New Zealand has a General Election coming up on 23 September. Last week, Jacinda Ardern, the new leader of the New Zealand Labour Party, sent me an email (nothing personal: I am on a Labour Party emailing list) announcing a new health policy. She promised that a Labour government would “lower the cost of every GP visit for every New Zealander by $10 from July 2018”.
I don’t see how she can.
She cannot reduce the cost of supplying GP services. Doctors must be paid, premises rented, equipment bought or leased. These costs cannot be eliminated on the say so of a politician. Even if Ardern passed a law enslaving doctors, so that they worked for no pay, the cost would not have been eliminated; it would simply have been imposed on the doctors themselves.
Though her email didn’t say so, I figure she plans to reduce what people pay to visit GPs, not by enslaving doctors, but by further subsidising visits to a GP with taxpayer’s money. But then she still won’t have reduced the cost of visiting a GP. She has simply relocated the payment. Instead of paying at the GP’s reception, you will pay through your taxes.
That’s not quite right. Your tax bill won’t go up by $10 for each visit you make to a GP. Rather, your tax bill will depend on your income, and will bear no relation to how often you visit the GP. Going to the GP will be cheaper for those who do it, even if the cost of supplying it is unchanged. So people will go to the GP more than they now do, and the total amount of money being spent on GPs will increase.
Of course, encouraging more GP visits and, hence, spending more altogether on GPs is the goal of the policy. In the email she wrote me Ardern said that “last year an estimated 500,000 people didn’t go to the doctor when they needed to because they couldn’t afford it”.
But since taxes will increase to fund the policy, it will reduce the money people have left over to spend on other things. The number of people who do not go to a GP because they cannot afford to will decrease. But the number of people who do not visit their mother because they cannot afford to will increase; the number of people who do not buy their child extra maths tutoring because they cannot afford to will increase; the number of people who do not eat lamb because they cannot afford to will increase; and so on and on.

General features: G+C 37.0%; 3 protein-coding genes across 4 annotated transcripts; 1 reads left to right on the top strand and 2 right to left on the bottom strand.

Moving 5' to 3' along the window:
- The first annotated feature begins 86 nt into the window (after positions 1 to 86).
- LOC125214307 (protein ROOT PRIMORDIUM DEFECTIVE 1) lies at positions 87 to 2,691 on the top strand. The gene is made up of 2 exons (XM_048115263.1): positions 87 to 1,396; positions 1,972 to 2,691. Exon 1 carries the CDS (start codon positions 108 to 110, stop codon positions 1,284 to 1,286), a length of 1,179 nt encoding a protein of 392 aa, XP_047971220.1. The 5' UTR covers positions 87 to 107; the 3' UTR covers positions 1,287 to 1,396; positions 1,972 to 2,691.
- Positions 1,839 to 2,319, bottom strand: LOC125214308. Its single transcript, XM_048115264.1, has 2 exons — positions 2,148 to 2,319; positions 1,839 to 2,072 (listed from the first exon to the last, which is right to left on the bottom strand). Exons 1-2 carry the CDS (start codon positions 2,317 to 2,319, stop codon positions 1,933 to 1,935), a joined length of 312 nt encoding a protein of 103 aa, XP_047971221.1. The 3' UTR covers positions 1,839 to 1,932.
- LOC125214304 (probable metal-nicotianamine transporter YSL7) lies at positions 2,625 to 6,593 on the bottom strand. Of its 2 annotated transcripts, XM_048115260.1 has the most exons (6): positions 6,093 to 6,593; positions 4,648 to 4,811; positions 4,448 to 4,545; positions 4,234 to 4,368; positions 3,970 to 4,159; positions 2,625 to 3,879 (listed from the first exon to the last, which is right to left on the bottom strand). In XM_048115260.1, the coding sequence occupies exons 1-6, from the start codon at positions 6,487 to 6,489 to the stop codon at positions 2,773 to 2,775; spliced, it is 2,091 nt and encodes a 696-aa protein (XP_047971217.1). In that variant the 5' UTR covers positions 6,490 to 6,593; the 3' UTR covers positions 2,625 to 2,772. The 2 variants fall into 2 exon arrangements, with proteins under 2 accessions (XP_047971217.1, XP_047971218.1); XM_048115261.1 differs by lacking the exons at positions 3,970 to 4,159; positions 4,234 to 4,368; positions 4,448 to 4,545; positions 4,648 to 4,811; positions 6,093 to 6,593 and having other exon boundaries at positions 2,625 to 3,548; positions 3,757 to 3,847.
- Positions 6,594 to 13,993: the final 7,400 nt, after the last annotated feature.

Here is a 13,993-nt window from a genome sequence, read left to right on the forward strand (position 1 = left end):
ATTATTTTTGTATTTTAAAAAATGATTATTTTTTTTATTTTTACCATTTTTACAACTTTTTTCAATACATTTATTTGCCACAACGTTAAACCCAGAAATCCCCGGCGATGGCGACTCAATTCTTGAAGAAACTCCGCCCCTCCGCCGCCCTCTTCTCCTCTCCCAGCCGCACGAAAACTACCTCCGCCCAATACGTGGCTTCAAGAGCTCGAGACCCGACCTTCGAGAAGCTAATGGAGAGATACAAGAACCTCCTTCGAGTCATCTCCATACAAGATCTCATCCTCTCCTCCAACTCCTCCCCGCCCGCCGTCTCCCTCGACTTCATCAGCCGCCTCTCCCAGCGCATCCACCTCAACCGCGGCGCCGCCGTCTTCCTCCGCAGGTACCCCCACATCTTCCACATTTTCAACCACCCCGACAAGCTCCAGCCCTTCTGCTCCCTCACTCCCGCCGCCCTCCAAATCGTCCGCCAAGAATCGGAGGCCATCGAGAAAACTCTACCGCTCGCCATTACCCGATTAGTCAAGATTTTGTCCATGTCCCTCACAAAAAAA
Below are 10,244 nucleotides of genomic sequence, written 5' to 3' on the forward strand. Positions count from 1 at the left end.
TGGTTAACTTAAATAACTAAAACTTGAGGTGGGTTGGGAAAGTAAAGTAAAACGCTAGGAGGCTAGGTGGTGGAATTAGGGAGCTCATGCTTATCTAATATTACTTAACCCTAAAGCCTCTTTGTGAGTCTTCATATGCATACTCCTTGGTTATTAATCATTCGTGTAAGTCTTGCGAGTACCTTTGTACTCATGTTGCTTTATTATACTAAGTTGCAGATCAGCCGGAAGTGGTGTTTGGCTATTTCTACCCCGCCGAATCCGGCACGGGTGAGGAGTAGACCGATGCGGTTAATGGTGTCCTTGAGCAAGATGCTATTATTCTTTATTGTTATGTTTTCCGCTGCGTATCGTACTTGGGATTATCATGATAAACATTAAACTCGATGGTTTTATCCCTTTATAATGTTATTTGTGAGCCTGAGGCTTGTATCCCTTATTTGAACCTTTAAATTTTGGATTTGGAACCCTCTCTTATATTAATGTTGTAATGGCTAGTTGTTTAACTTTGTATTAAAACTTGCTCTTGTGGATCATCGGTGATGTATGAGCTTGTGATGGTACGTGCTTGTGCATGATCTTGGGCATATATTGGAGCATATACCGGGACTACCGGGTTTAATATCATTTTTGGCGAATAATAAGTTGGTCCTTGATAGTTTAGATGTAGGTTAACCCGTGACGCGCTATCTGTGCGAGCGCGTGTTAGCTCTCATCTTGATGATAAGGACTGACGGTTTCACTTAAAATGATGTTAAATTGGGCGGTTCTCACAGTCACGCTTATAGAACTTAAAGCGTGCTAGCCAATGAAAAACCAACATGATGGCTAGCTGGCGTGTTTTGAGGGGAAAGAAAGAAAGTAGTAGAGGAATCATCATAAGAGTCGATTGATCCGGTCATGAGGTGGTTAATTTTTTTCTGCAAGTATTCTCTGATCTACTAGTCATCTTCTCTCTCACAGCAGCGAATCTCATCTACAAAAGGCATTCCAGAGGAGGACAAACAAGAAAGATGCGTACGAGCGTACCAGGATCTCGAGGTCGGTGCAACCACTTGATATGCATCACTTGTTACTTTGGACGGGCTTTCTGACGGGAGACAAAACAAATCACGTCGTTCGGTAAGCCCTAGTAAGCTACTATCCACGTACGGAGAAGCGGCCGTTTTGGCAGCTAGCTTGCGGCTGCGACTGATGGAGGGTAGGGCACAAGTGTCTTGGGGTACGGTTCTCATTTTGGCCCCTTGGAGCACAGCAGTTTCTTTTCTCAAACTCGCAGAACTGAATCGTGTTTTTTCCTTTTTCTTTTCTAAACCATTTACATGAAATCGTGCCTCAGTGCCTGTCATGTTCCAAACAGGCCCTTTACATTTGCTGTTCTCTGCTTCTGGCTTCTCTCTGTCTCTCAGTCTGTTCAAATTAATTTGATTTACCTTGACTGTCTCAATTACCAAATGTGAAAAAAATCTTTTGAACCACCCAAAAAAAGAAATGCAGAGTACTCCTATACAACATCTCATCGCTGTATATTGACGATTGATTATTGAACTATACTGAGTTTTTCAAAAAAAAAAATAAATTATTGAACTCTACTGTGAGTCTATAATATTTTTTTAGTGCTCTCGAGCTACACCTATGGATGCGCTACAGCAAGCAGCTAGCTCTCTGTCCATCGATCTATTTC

The only way to reduce the number of things people do not do because they cannot afford to, is to make them richer. Ardern’s policy does not increase our wealth. It simply forces us to spend it on visiting GPs rather than other things. It is not a gift but an imposition.
Some people will be better off under Ardern’s policy: namely, those on low incomes whose tax bill does not increase but who find it cheaper to visit a GP. But they would be even better off if, instead of subsidising GPs, Ardern’s would-be government gave them extra cash. They could use it to buy healthcare if that was their priority. If not, they could use it to buy something more important to them.
The real beneficiaries of state funded services – such as broadcasting, education and healthcare – are not their users but their suppliers. If we were taxed less and the poor received cash from the government rather than state services, we could spend according to our own preferences. We might not buy as much Radio New Zealand or secondary schooling as is now supplied from our taxes.
This helps to explain why state sector workers are such enthusiastic supporters of the Labour Party and policies like Ardern’s increased GP subsidy. The beneficiaries of an extortion racket will always want to see it expand.